14. Oregon

Although moose aren’t abundant in Oregon, there is a population that established themselves in the Blue Mountains region, north of Elgin. It is believed they first wandered to Oregon from Washington or Idaho across the Palouse Prairie. The current Oregon population is estimated at 50 adults and calves. The herd is typically scattered across parts of the Wallowa-Whitman and Umatilla national forests. Moose hunting is not permitted in Oregon and likely will not be unless the state begins to see a large increase in the population.

15. Utah

Typically found in forested areas, moose populations in Utah are most abundant along the Wasatch Front and in the Northeastern and Northern regions. The state drafted a moose management plan in 2017 with the intention to review and revise the plan in 2027. The most recent estimate puts the population at 2,500 to 3,000 moose. They represent one of the largest, southernmost naturally occurring moose populations on the continent.

16. Vermont

The moose population in Vermont has remained relatively stable in recent years at approximately 2,100 animals. They are most abundant along the spine of the Green Mountains as well as in the Northeast regions, including Orleans, Essex, and Caledonia counties. In 2023, the state issued 180 hunting permits, which has been an increase from previous years. The state has been trying to manage the population with the help from hunters after the population reached an all time high of over 5,500 moose.

17. Washington

According to the Washington Department of Fish and Wildlife (WDFW), the estimated moose population in the state is 5,000 animals as of 2015. The state is making plans to conduct research that will help them to monitor the population more closely. You can find them mostly in the Selkirk Mountains, with smaller populations in the Okanogan, North Cascades, and the Blue Mountains. Although moose prefer forested areas, they have been seen wandering to other parts of the state, such as the Columbia Basin’s high desert country.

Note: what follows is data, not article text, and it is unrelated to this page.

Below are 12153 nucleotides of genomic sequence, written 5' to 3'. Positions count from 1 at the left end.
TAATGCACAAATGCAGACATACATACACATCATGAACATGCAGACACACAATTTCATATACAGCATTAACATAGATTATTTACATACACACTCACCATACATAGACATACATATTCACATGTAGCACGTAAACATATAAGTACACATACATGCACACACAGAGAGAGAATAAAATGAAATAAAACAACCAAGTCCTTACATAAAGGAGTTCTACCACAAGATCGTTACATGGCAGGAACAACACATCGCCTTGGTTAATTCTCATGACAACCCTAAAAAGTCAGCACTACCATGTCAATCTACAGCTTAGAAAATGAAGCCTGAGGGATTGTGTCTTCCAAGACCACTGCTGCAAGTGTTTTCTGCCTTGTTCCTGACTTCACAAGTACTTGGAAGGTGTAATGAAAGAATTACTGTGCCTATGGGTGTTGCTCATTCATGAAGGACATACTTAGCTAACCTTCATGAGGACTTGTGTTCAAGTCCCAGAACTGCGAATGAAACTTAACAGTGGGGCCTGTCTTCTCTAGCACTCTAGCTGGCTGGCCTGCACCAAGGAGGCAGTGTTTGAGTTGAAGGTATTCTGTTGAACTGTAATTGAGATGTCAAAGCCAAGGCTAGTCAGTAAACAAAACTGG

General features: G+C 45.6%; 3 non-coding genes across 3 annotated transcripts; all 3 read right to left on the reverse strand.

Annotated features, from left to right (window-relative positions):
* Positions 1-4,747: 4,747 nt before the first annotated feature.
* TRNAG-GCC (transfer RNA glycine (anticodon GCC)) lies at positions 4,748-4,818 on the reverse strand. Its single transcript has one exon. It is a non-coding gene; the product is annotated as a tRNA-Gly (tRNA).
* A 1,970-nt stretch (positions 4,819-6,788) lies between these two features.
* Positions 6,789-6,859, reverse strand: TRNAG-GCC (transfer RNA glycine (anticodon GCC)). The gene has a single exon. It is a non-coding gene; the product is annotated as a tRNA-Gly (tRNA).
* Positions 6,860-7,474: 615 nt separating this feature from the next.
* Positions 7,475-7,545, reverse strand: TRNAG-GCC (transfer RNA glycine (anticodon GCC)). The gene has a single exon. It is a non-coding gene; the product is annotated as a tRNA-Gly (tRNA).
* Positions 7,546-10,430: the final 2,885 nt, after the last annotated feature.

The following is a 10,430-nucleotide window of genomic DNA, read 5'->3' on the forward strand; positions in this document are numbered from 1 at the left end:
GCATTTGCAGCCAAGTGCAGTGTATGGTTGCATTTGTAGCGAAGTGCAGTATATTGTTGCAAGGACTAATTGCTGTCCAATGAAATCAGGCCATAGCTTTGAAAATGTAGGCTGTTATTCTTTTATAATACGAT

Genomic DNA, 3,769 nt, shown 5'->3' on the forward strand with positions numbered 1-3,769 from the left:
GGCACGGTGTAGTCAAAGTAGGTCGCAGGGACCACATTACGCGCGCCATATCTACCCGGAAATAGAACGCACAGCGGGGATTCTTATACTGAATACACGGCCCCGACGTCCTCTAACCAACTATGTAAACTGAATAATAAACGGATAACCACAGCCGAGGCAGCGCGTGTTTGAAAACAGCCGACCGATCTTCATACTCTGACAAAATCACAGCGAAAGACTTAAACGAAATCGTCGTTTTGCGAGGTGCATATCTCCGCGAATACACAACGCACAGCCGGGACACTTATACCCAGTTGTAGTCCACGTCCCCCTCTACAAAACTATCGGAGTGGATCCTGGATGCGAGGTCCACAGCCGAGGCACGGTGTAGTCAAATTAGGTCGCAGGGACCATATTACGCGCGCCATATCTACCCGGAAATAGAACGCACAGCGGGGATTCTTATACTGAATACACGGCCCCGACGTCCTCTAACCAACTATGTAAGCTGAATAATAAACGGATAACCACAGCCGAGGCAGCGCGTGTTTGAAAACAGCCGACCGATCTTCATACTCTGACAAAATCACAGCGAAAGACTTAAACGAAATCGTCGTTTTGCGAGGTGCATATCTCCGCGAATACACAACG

18. Wisconsin

The moose population in Wisconsin is low and not officially established, but it doesn’t mean that sightings are nonexistent. There are around 20 to 40 individuals in the state and occasional moose sightings of individuals wandering over from Michigan or Minnesota. Hunters in the state are cautioned not to accidentally shoot moose during the white-tailed deer hunting season.

19. Wyoming

Moose live in various river bottom areas and mountain ranges of Wyoming, with the greatest numbers in the Bridger-Teton National Forest region to the south of Jackson. According to Wyoming Game and Fish Department (WGFD) officials, the moose population in Wyoming is approximately 3,000. The population has been decreasing since the high of 10,000 animals in the mid-1990s. Moose populations are thought to be decreasing due to drought and other climatic conditions, tick-borne illnesses, and potentially increasing populations of predators. 

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A quick look at moose

two bull moose with full antlers standing next to each other in a sagebrush field
Two male “Shiras” moose in Grand Teton | image by Grand Teton NP via Flickr

Moose are large majestic land mammals, with bulls growing stunning antlers of up to 6 feet long. They can run up to 37 mph and are also excellent swimmers, swimming up to 12.4 miles with a speed of at least 6 mph. Besides human hunters, wolves and bears are the two biggest natural predators for moose populations. However, most states regulate hunting licenses to help protect the health of moose populations.